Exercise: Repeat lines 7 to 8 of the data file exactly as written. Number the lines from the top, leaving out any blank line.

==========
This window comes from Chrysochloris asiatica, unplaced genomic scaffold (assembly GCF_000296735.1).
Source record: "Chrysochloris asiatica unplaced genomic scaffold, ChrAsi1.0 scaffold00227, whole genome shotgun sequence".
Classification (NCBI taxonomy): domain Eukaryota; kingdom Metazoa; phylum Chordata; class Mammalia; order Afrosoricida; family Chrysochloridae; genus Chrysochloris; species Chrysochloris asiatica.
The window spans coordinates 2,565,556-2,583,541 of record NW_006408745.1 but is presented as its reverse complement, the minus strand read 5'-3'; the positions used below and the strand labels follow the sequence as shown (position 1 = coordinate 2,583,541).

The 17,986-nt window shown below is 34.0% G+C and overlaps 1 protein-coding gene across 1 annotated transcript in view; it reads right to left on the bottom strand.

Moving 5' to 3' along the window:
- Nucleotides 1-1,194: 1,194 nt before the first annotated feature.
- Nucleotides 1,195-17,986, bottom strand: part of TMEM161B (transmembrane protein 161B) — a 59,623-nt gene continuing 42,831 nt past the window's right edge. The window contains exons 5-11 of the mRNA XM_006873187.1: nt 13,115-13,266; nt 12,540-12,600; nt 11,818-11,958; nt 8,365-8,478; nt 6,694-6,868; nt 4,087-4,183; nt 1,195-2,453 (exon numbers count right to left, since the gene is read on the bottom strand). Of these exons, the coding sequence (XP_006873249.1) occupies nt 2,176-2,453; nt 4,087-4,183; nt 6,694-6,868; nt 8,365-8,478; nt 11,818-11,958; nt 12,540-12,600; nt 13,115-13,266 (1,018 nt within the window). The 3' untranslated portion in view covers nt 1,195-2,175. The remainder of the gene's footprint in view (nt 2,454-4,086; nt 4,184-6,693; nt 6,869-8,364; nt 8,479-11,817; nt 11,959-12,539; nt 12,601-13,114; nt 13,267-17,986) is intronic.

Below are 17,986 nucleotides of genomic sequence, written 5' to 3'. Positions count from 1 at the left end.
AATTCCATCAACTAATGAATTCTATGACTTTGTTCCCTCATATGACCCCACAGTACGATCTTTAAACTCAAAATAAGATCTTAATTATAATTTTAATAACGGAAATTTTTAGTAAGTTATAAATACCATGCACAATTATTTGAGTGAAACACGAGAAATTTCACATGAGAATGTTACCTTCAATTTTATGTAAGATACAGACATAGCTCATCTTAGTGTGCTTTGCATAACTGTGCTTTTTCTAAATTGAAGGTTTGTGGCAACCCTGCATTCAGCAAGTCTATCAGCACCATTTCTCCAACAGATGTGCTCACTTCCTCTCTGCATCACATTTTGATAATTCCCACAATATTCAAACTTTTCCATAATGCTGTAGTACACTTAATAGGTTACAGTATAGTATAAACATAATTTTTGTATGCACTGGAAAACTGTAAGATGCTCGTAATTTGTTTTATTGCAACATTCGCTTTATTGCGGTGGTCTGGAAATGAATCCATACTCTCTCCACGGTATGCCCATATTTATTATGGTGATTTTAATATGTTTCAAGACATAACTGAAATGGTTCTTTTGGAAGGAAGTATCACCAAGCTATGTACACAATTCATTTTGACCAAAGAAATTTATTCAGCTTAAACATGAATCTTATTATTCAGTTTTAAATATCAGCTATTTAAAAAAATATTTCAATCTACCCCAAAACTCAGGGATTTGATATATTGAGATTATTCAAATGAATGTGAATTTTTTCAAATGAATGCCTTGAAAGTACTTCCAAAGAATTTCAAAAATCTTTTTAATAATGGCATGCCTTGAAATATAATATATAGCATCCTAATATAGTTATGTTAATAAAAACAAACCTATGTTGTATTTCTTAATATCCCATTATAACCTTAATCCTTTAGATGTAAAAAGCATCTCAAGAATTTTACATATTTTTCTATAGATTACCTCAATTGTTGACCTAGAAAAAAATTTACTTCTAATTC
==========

- Nucleotides 1-1,194: 1,194 nt before the first annotated feature.
- Nucleotides 1,195-17,986, bottom strand: part of TMEM161B (transmembrane protein 161B) — a 59,623-nt gene continuing 42,831 nt past the window's right edge. The window contains exons 5-11 of the mRNA XM_006873187.1: nt 13,115-13,266; nt 12,540-12,600; nt 11,818-11,958; nt 8,365-8,478; nt 6,694-6,868; nt 4,087-4,183; nt 1,195-2,453 (exon numbers count right to left, since the gene is read on the bottom strand). Of these exons, the coding sequence (XP_006873249.1) occupies nt 2,176-2,453; nt 4,087-4,183; nt 6,694-6,868; nt 8,365-8,478; nt 11,818-11,958; nt 12,540-12,600; nt 13,115-13,266 (1,018 nt within the window). The 3' untranslated portion in view covers nt 1,195-2,175. The remainder of the gene's footprint in view (nt 2,454-4,086; nt 4,184-6,693; nt 6,869-8,364; nt 8,479-11,817; nt 11,959-12,539; nt 12,601-13,114; nt 13,267-17,986) is intronic.